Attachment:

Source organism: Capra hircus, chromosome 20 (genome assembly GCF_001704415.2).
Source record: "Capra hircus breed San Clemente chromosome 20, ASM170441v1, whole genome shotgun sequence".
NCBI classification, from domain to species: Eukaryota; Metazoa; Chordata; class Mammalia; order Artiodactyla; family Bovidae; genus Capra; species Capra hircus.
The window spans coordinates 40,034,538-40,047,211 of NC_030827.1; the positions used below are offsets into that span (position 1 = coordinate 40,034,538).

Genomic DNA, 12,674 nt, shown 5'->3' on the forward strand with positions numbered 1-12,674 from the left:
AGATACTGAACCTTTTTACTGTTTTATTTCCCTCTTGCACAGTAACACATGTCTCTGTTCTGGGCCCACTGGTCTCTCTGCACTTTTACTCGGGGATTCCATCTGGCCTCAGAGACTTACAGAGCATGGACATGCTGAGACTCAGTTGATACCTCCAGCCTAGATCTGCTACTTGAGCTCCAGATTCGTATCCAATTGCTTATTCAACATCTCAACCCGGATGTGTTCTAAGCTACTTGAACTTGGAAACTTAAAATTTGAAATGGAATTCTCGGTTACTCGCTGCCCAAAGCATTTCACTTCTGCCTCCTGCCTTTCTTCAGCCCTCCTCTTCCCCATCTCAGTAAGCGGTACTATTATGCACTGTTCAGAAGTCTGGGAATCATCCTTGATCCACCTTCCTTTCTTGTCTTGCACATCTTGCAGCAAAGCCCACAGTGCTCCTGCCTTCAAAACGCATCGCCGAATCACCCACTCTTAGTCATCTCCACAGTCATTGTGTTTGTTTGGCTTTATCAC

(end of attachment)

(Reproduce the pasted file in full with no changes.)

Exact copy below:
Source organism: Capra hircus, chromosome 20 (genome assembly GCF_001704415.2).
Source record: "Capra hircus breed San Clemente chromosome 20, ASM170441v1, whole genome shotgun sequence".
NCBI classification, from domain to species: Eukaryota; Metazoa; Chordata; class Mammalia; order Artiodactyla; family Bovidae; genus Capra; species Capra hircus.
The window spans coordinates 40,034,538-40,047,211 of NC_030827.1; the positions used below are offsets into that span (position 1 = coordinate 40,034,538).

Genomic DNA, 12,674 nt, shown 5'->3' on the forward strand with positions numbered 1-12,674 from the left:
AGATACTGAACCTTTTTACTGTTTTATTTCCCTCTTGCACAGTAACACATGTCTCTGTTCTGGGCCCACTGGTCTCTCTGCACTTTTACTCGGGGATTCCATCTGGCCTCAGAGACTTACAGAGCATGGACATGCTGAGACTCAGTTGATACCTCCAGCCTAGATCTGCTACTTGAGCTCCAGATTCGTATCCAATTGCTTATTCAACATCTCAACCCGGATGTGTTCTAAGCTACTTGAACTTGGAAACTTAAAATTTGAAATGGAATTCTCGGTTACTCGCTGCCCAAAGCATTTCACTTCTGCCTCCTGCCTTTCTTCAGCCCTCCTCTTCCCCATCTCAGTAAGCGGTACTATTATGCACTGTTCAGAAGTCTGGGAATCATCCTTGATCCACCTTCCTTTCTTGTCTTGCACATCTTGCAGCAAAGCCCACAGTGCTCCTGCCTTCAAAACGCATCGCCGAATCACCCACTCTTAGTCATCTCCACAGTCATTGTGTTTGTTTGGCTTTATCAC